Web Comics Growing in Widgets, Convenience or Robbery?

If you’re a Mac user or a PC user with the program Konfabulator then you know what a “widget” is. For those of you who don’t know, a widget is a tiny program that can appear on your screen very quickly to perform it’s specific purpose, usually to inform you of the weather or stock prices.

These widgets are written in JavaScript and can be created relatively easily. Recently there have been a few additions to the widget library that focus on web comics. A few of my favorites include the Calvin and Hobbes daily, the Ctrl+Alt+Del daily, and the Penny Arcade widgets.

These widgets work much the same as RSS feeds do, updating the comic on your screen as it finds new ones. However, it doesn’t look as if the creators of the comics are the ones making the widgets available. While it may be really convenient for the reader I could see this causing headaches for comic creators. It isn’t clear yet how they might feel about having their comic grabbed out of their site considering they depend on the ads that get loaded when you go to the actual comic page. By using these widgets and similar programs that simply download the comic image files can this be considered stealing? This sort of thing is still too new to see how creators will react. If you have an opinion on the subject let us know by posting a comment. I’d be interested to hear what people think about this.


2 thoughts on “Web Comics Growing in Widgets, Convenience or Robbery?

  1. This is the latest form of \”ripper\” program. There was a controversy about it on Comixpedia a year or two back. And when I say a \”controversy,\” I mean one programmer against a horde of howling webcartoonists.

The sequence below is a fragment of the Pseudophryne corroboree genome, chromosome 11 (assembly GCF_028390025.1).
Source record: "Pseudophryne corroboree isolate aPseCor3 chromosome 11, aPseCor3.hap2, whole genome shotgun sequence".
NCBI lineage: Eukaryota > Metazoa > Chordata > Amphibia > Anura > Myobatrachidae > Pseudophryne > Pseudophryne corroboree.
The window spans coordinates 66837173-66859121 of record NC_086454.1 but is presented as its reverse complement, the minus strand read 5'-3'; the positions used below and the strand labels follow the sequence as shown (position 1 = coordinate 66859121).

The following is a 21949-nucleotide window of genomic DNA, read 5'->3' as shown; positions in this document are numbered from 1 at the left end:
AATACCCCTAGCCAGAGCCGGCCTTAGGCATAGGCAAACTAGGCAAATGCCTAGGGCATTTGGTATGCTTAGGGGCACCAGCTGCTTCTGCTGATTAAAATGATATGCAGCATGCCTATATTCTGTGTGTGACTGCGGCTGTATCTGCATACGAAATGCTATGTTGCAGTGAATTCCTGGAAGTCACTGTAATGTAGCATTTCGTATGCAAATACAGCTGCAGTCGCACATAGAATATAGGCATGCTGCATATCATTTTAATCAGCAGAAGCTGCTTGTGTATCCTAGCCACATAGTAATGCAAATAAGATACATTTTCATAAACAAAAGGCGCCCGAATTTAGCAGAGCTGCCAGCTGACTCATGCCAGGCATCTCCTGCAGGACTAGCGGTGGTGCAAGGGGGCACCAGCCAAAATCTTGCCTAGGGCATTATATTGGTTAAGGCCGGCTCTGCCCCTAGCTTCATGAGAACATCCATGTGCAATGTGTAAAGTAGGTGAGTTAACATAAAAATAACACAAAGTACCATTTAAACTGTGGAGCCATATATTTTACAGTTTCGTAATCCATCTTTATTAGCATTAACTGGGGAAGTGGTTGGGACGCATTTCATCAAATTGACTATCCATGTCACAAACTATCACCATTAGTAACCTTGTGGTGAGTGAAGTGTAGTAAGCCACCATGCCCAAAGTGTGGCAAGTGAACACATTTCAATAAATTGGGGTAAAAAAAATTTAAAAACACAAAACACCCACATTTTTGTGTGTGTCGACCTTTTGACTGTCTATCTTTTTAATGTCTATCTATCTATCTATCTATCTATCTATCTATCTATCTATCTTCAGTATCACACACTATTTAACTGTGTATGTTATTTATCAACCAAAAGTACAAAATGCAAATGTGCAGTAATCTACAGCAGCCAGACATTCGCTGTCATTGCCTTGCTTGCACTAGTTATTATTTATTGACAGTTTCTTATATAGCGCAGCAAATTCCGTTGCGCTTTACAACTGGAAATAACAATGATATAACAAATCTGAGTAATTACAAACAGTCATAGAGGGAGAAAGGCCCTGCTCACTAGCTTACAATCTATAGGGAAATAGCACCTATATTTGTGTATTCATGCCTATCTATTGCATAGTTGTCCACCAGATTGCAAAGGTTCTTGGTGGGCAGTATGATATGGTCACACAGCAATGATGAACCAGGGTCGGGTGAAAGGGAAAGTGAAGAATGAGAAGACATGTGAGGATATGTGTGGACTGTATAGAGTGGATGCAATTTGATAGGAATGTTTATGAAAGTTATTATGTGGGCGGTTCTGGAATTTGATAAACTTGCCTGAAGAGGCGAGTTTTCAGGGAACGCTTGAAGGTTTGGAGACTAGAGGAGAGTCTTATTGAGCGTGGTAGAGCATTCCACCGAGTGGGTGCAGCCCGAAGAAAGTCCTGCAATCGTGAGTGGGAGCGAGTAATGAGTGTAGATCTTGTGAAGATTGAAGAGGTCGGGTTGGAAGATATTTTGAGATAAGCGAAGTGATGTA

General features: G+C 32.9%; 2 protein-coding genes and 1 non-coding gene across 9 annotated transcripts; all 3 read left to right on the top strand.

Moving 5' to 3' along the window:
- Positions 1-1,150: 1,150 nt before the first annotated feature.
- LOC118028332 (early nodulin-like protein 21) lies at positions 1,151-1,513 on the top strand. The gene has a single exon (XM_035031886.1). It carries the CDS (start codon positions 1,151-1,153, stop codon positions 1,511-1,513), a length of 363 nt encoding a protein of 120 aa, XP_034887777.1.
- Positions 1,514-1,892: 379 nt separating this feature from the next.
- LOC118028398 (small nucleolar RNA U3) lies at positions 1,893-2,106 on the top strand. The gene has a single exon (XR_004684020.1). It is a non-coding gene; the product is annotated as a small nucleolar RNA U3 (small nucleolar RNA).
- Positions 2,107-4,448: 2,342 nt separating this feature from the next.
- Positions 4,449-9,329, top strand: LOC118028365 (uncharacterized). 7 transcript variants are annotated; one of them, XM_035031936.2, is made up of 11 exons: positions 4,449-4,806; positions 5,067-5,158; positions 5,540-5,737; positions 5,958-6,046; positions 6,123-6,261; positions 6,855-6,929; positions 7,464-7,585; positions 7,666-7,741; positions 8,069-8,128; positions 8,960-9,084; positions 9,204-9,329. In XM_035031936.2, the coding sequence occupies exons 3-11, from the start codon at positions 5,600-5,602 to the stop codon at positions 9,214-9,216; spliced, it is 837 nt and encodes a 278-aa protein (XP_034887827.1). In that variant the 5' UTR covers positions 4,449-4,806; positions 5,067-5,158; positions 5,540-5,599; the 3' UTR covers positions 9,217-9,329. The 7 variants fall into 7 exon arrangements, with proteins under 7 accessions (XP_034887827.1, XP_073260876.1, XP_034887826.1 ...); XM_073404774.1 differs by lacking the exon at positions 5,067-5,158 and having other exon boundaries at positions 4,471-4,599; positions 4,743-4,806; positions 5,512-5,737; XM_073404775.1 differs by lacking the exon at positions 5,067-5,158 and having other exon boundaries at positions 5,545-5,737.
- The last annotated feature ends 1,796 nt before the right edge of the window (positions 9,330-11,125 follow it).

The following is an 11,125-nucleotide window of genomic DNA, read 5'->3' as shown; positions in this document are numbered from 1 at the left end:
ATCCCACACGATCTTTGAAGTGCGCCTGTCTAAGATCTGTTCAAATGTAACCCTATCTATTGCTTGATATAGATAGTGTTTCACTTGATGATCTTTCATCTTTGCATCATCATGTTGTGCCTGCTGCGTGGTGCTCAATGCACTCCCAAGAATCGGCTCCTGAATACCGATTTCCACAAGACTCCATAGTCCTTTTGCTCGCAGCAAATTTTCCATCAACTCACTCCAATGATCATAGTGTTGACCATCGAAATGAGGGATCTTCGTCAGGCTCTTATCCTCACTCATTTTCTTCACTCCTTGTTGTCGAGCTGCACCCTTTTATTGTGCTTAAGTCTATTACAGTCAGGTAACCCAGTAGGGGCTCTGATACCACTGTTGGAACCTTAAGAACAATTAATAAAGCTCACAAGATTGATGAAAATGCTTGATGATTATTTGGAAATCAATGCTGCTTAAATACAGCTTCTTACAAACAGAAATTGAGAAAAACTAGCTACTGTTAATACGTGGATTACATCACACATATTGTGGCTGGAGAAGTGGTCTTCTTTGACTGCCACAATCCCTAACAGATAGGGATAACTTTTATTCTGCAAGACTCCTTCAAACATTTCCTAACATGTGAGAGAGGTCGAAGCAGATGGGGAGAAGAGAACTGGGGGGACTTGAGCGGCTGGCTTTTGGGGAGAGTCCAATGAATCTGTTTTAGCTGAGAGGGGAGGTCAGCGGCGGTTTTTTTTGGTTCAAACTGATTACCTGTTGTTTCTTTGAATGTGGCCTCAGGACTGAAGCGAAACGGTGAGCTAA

Some comics are designed to work well with rippers. Modern Tales actually had a syndication feature for a while (and will again soon). Steve Conley used a ripper-based advertising model.

    But generally, those systems are of the cartoonists\’ design. Outside rippers usually cost cartoonists more than they give. They strip away all conventional advertising, cost us bandwidth and mute our ability to make special announcements outside of the strip.

    And they never, EVER ask permission.

    It\’d be a real problem if webcomics weren\’t a fairly small target.

  2. Chalk up one more reason why capitalism sucks…

    I wouldn\’t want one of these things around for my comic if I were those guys. The programmer/s may think they\’re doing a service to said webcomic, or rather to the FANS, but ultimately there\’s too many complications. All listed above by the venerable Mr. Campbell.


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